I think I got hung up on semantics, but I understand the difference now – thanks for the example. I was reading “perceive the divine” and thinking about the difference between “appearing to perceive the divine” and actually perceiving the divine. The former is an illusion like you mentioned – perceiving a series of still photos may give the appearance of motion; the latter involves perceiving something that’s really there. Given that the divine is not really there, I hope you can see where my confusion came from.

  • http://protostellarclouds.blogspot.com/ Mathew Wilder

    I’m on my mobile so I don’t feel like spending the time looking up the url, but PZ has shredded Haidt on religion before, in regards to his “five pillars” (I think that’s how he phrased it) of morality. Haidt apparently thinks conservatives and liberals (in the US meaning of the terms) are simply focusing on different aspects of morality. Of course liberals, atheists, humanists, etc will deny that the pillars of morality that conservatives (and religious) focus on are part of morality in the first place.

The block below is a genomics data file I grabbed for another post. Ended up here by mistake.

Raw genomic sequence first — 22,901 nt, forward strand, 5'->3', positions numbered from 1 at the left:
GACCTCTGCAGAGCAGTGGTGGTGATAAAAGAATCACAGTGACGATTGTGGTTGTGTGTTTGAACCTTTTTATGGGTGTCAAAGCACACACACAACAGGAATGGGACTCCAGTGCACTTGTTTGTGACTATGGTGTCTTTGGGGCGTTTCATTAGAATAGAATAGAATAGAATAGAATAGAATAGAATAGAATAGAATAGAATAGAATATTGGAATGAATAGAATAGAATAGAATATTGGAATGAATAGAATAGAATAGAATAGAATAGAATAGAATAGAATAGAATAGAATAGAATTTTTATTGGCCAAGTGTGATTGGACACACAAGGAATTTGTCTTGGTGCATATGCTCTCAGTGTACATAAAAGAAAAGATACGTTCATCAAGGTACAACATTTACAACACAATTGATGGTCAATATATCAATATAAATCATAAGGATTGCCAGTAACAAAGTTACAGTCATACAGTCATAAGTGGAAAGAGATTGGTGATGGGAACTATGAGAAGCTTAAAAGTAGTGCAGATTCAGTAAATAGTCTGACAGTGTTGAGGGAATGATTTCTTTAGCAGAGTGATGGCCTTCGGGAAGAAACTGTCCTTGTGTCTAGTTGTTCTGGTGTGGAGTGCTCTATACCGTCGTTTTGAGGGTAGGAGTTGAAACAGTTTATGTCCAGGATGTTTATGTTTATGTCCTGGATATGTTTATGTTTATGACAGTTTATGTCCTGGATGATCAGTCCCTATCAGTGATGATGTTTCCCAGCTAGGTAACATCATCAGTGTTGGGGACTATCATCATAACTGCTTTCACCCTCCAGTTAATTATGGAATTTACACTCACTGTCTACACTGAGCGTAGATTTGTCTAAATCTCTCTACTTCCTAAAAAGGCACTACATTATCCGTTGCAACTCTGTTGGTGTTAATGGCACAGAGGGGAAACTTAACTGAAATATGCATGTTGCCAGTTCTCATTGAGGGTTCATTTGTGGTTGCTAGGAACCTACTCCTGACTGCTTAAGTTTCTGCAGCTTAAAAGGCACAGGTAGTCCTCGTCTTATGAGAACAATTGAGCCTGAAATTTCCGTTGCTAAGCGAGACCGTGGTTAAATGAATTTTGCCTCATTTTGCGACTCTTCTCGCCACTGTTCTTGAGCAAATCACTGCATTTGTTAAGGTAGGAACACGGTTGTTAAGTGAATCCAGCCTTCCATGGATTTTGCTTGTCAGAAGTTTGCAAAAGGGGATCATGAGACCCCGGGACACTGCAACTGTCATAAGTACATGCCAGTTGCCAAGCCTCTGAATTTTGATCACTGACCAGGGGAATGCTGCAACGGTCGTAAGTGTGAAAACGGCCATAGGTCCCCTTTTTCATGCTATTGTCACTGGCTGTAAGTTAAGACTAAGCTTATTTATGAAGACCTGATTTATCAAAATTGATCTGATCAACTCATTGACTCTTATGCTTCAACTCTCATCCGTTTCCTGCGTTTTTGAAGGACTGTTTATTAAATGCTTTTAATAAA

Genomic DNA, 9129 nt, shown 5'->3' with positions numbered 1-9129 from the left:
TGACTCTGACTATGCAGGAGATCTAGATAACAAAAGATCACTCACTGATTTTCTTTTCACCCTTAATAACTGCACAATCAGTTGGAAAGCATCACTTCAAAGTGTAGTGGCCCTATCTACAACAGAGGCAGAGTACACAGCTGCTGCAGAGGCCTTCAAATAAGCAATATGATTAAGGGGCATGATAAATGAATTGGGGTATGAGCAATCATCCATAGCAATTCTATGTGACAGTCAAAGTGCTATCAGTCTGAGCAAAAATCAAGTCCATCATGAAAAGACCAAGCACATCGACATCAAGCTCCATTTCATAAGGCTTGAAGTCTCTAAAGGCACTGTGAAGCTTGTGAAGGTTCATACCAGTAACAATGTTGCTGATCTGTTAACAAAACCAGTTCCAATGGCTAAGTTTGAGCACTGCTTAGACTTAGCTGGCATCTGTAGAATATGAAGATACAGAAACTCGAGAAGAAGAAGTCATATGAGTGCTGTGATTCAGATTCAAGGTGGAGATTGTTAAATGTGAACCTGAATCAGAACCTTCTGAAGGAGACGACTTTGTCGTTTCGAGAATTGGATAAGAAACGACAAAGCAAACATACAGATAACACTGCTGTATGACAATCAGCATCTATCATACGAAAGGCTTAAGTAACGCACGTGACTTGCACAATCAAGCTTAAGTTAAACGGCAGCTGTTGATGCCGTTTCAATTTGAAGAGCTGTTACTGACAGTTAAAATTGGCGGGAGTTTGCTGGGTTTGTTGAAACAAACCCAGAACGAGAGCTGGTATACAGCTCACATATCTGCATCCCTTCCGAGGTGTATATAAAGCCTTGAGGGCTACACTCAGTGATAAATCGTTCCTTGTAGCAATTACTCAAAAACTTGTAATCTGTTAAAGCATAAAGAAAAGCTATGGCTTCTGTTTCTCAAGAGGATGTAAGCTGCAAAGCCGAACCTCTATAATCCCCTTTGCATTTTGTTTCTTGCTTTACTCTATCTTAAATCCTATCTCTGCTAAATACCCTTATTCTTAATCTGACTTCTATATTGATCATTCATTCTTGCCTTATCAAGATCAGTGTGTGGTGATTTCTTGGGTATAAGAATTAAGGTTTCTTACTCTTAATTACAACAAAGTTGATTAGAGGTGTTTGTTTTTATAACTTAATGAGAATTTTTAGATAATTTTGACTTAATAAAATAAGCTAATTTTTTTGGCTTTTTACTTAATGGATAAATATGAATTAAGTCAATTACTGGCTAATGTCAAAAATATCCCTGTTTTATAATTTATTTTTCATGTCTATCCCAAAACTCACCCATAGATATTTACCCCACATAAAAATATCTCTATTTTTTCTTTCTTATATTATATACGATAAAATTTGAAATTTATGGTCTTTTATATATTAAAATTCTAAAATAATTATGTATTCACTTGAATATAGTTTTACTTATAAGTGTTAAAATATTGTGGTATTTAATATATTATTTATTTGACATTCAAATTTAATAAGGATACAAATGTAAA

Have you read Jennifer Michael Hecht’s The Happiness Myth? It’s a very interesting read, although it focuses more on philosophy and history than psychology.

  • Devin

    Mathew, could you please post a link when you have the time? I’ve read Haidt, or at least someone who thinks very much like him, and it was very disturbing.

    And Ebonmuse, this is a great blog. ^_^ I got here from Ebon Musings, although I can’t remember how I got there. I’ve read almost all of your essays, and they’re excellent.

  • http://generalnotions.talkislam.info Ergo Ratio